I am in the process of working towards a place of recovery with all of my mental illnesses and I'm still on the journey. It will be a while until I am where I hope to be, but in the meantime I am setting myself little goals to help me manage things along the way. When it comes to my OCD, I have already noticed so many little improvements and so I hope that one day I can share an update with you all on how things have changed. I hope that my post today has been an insightful one, that it has been interesting and I haven't gotten carried away with my writing, haha! If you've found my post helpful, please let me know in the comments. Have a lovely day guys!

Thankyou for reading!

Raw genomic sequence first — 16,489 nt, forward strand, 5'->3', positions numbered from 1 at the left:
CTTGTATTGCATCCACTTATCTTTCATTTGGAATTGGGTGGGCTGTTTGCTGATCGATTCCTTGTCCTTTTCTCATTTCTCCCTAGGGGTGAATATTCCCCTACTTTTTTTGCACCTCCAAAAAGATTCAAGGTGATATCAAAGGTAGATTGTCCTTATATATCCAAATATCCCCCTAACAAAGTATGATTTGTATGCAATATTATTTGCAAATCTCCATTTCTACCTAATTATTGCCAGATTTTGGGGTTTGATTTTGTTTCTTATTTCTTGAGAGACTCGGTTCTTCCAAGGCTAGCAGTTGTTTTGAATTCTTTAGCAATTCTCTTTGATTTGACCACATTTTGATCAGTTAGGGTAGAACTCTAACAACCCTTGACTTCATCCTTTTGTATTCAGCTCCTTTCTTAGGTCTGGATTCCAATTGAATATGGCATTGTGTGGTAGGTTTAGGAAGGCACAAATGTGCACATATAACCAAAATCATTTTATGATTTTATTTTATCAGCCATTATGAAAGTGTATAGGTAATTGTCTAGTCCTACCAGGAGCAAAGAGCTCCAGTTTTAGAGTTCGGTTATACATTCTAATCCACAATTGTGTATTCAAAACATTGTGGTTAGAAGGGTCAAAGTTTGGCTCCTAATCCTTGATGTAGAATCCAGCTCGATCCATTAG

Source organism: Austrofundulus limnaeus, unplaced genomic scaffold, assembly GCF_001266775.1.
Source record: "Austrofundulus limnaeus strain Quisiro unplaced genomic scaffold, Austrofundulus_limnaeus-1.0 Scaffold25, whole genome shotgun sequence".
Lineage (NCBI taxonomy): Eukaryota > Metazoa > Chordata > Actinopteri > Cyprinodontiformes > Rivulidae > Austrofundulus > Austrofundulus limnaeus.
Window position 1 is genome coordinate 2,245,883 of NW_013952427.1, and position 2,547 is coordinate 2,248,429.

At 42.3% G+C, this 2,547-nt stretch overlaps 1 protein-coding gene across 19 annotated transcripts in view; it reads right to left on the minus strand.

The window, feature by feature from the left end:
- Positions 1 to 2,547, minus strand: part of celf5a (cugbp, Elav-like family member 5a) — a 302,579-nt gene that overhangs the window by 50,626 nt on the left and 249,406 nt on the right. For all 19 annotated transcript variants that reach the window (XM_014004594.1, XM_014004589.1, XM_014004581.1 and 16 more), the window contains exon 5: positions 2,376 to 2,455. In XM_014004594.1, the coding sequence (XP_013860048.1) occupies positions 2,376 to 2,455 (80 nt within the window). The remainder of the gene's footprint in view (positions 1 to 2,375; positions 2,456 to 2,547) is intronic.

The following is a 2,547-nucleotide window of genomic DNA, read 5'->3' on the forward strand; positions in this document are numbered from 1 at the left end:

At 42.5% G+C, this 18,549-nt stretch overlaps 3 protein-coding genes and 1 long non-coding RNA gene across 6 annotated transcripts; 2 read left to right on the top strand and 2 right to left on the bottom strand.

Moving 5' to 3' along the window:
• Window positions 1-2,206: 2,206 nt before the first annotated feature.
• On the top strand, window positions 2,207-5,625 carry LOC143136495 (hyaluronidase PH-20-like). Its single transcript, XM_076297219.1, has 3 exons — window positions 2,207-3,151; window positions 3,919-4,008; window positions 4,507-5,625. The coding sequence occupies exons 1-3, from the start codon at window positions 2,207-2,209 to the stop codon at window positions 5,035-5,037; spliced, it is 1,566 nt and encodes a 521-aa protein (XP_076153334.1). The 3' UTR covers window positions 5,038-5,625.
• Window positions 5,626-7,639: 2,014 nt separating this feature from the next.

You can find out more information about Obsessive Compulsive Disorder over on the Mind UK Mental Health website. They are a fabulous charity!



  1. So proud of you for sharing this, I hope getting it written down and out there helped a little as well. We don't always realise the struggles that go on for people behind closed doors and I have so much admiration for you.

    1. Thankyou so much lovely :) It has definitely helped me, especially with my feelings of embarrassment over it. You're so nice, thanks for your kind words <3 x